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Dental Press Journal of Orthodontics

Print version ISSN 2176-9451

Dental Press J. Orthod. vol.18 no.1 Maringá Jan./Feb. 2013

http://dx.doi.org/10.1590/S2176-94512013000100017 

ORIGINAL ARTICLE

 

Periodontal evaluation of different toothbrushing techniques in patients with fixed orthodontic appliances

 

 

Patricia Oehlmeyer NassarI; Carolina Grando BombardelliII; Carolina Schmitt WalkerIII; Karyne Vargas NevesIII; Karine TonetIII; Rodolfo Nishimoto NishiIV; Roberto BombonattiV; Carlos Augusto NassarVI

IAdjunct Professor of Periodontology, State University of Western Paraná (UNIOESTE)
IIStudent of the Dentistry Specialization Program, UNIOESTE
IIIGraduated in Dentistry, UNIOESTE
IVStudent of the Dentistry Specialization Program, UNIOESTE
VAssistant Professor of Orthodontics, UNIOESTE
VIAdjunct Professor of Periodontology, UNIOESTE

Correspondence

 

 


ABSTRACT

INTRODUCTION: Plaque control is the major consensus during orthodontic treatment to prevent the occurrence of cavities and periodontal inflammation. The mechanic resource of greater effectiveness and frequent use in this control is the oral hygiene. The tooth brushing techniques most used in orthodontic patients are: Ramfjord's method, Modified Stillman technique and Bass method.
OBJECTIVE: Since control studies evaluating the effectiveness of usual tooth brushing techniques do not show clear advantage, the objective of this study was to evaluate the effectiveness of three brushing methods, through periodontal clinical parameters of patients with fixed orthodontic appliances.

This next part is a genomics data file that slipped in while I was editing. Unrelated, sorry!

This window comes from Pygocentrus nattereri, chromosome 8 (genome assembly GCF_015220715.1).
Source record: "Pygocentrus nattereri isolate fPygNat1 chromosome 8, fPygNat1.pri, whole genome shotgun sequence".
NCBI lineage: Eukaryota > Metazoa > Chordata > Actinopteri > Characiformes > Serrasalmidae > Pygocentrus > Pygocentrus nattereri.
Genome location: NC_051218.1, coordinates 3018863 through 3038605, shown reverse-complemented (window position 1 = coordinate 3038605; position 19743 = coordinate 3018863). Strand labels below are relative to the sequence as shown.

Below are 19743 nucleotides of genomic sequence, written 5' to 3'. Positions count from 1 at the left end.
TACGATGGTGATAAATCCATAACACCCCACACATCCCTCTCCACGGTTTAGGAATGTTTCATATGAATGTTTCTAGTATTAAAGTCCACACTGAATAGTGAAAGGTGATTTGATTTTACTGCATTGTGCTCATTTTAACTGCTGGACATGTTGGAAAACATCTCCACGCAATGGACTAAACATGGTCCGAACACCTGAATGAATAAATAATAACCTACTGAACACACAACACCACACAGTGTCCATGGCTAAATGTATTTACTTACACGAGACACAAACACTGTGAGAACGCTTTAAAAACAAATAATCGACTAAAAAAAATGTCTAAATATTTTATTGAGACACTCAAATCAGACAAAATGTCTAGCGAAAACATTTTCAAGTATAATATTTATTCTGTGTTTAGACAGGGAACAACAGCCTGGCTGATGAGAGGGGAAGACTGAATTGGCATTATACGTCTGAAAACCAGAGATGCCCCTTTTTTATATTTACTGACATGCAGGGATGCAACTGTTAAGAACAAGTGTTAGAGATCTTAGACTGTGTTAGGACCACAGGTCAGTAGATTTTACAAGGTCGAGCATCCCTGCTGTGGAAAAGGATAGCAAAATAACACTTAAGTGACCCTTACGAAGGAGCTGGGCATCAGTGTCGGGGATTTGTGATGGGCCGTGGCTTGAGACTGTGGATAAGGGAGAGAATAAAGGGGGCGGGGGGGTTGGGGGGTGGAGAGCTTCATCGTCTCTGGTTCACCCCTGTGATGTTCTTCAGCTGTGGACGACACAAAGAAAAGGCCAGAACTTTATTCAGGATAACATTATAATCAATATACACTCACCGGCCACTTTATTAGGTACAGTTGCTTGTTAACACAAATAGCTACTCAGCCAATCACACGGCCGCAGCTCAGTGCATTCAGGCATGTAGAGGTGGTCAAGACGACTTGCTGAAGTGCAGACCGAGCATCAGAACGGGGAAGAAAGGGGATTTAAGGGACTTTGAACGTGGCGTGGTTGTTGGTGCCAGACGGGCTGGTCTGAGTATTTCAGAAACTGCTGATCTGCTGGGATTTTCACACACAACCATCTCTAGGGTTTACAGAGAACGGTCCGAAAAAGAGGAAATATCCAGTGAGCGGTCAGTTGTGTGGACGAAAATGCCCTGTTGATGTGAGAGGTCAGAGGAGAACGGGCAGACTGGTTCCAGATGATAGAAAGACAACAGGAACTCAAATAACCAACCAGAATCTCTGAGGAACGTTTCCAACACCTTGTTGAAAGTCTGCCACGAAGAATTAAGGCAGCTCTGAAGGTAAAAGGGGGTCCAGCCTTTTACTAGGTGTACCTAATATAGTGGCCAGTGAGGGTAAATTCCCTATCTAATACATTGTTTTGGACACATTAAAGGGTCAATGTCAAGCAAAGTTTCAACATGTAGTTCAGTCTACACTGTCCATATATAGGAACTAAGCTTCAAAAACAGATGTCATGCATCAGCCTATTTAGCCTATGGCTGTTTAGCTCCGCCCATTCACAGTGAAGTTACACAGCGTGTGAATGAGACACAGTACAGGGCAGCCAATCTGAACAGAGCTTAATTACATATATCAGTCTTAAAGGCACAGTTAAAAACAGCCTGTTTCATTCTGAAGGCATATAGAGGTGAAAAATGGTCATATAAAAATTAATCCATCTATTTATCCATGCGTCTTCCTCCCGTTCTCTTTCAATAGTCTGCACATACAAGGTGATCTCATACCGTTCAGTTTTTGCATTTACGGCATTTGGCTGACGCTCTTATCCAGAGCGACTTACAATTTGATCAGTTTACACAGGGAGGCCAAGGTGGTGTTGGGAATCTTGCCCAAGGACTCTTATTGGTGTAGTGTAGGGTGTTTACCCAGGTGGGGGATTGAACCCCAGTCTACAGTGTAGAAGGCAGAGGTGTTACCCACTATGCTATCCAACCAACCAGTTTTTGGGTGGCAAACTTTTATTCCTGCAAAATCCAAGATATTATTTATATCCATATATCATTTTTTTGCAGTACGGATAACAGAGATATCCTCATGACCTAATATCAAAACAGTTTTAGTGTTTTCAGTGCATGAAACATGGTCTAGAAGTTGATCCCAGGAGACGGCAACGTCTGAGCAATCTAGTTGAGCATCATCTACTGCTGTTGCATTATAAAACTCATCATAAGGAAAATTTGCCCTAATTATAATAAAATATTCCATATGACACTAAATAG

METHODS: Thirty patients were selected, with ages between 14 and 22 years old, with fixed orthodontic appliances. After basic periodontal treatment the following factors were evaluated: 1 - Plaque index and 2 - Gingival index and each patient was randomly included in one of the three selected groups according to the brushing technique: Group 1 - Scrubbing technique; Group 2 - Modified Stillman technique and Group 3 - Bass technique. Patients were evaluated for 9 months.
RESULTS: The results showed a significant reduction of clinical parameters by the end of this period, however there was a very significant reduction of Gingival index on group 3 (13.6%) when compared to the other groups.
CONCLUSION: Thus, it can be suggested that the Bass technique can be effective on the reduction of periodontal clinical parameters of Plaque index and Gingival index in patients with fixed orthodontic appliances.

Keywords: Dental plaque. Tooth brushing. Orthodontic appliances.


RESUMO

INTRODUÇÃO: o controle de placa bacteriana é o maior consenso durante o tratamento ortodôntico para prevenir a ocorrência de cáries e inflamação periodontal. O recurso mecânico de maior efetividade e uso frequente nesse controle é a higienização bucal. As técnicas de escovação dentária mais usadas por pacientes ortodônticos são: a friccional giratória de Ramfjord, a Stillman modificada e a sulcular de Bass.
OBJETIVO: tendo em vista que estudos de controle avaliando a efetividade das técnicas de escovação mais comuns não demonstraram nenhuma superioridade clara, o objetivo desse estudo foi avaliar a efetividade de três técnicas de escovação, através dos parâmetros clínicos periodontais de pacientes portadores de aparelhos ortodônticos fixos.
MÉTODOS: foram selecionados 30 pacientes, com idades entre 14 e 22 anos, portadores de aparelhos ortodônticos fixos. Após o final do tratamento periodontal básico, determinou-se o (1) Índice de Placa e o (2) Índice Gengival, e cada paciente foi incluído, aleatoriamente, em um dos três grupos, selecionados de acordo com a técnica de escovação (Grupo 1 = Técnica de esfregaço; Grupo 2 = Técnica de Stillman Modificada e Grupo 3 = Técnica de Bass). Os pacientes foram avaliados por um período total de 9 meses.
RESULTADOS: os resultados mostraram uma diminuição significativa dos parâmetros clínicos ao final desse período, porém houve uma redução muito significativa do Índice Gengival no grupo 3 (13,6%), em comparação aos demais grupos.